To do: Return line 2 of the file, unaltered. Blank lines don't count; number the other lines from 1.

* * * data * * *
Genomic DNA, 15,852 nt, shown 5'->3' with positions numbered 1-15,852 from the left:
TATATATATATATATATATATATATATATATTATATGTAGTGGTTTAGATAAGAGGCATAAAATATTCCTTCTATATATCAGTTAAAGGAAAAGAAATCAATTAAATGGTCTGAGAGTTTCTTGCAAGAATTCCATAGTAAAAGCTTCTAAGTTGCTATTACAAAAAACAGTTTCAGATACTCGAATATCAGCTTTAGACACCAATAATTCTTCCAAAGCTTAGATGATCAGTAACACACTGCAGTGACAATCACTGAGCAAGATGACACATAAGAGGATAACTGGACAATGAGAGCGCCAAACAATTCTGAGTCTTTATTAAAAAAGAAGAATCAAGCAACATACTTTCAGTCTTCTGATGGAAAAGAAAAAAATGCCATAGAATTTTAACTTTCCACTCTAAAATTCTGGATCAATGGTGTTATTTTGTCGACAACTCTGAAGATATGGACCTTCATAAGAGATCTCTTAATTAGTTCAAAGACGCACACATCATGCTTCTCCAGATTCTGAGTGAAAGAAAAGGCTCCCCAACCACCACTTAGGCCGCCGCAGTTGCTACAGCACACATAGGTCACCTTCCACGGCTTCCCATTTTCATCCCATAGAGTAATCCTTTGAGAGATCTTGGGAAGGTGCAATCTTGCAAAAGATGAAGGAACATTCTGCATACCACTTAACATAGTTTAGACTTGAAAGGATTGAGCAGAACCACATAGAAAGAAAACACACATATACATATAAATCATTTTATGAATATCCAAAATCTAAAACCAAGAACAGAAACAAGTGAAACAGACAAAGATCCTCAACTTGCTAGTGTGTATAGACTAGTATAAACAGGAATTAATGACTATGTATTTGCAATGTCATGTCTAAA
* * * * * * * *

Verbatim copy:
TATATATATATATATATATATATATATATATTATATGTAGTGGTTTAGATAAGAGGCATAAAATATTCCTTCTATATATCAGTTAAAGGAAAAGAAATCAATTAAATGGTCTGAGAGTTTCTTGCAAGAATTCCATAGTAAAAGCTTCTAAGTTGCTATTACAAAAAACAGTTTCAGATACTCGAATATCAGCTTTAGACACCAATAATTCTTCCAAAGCTTAGATGATCAGTAACACACTGCAGTGACAATCACTGAGCAAGATGACACATAAGAGGATAACTGGACAATGAGAGCGCCAAACAATTCTGAGTCTTTATTAAAAAAGAAGAATCAAGCAACATACTTTCAGTCTTCTGATGGAAAAGAAAAAAATGCCATAGAATTTTAACTTTCCACTCTAAAATTCTGGATCAATGGTGTTATTTTGTCGACAACTCTGAAGATATGGACCTTCATAAGAGATCTCTTAATTAGTTCAAAGACGCACACATCATGCTTCTCCAGATTCTGAGTGAAAGAAAAGGCTCCCCAACCACCACTTAGGCCGCCGCAGTTGCTACAGCACACATAGGTCACCTTCCACGGCTTCCCATTTTCATCCCATAGAGTAATCCTTTGAGAGATCTTGGGAAGGTGCAATCTTGCAAAAGATGAAGGAACATTCTGCATACCACTTAACATAGTTTAGACTTGAAAGGATTGAGCAGAACCACATAGAAAGAAAACACACATATACATATAAATCATTTTATGAATATCCAAAATCTAAAACCAAGAACAGAAACAAGTGAAACAGACAAAGATCCTCAACTTGCTAGTGTGTATAGACTAGTATAAACAGGAATTAATGACTATGTATTTGCAATGTCATGTCTAAA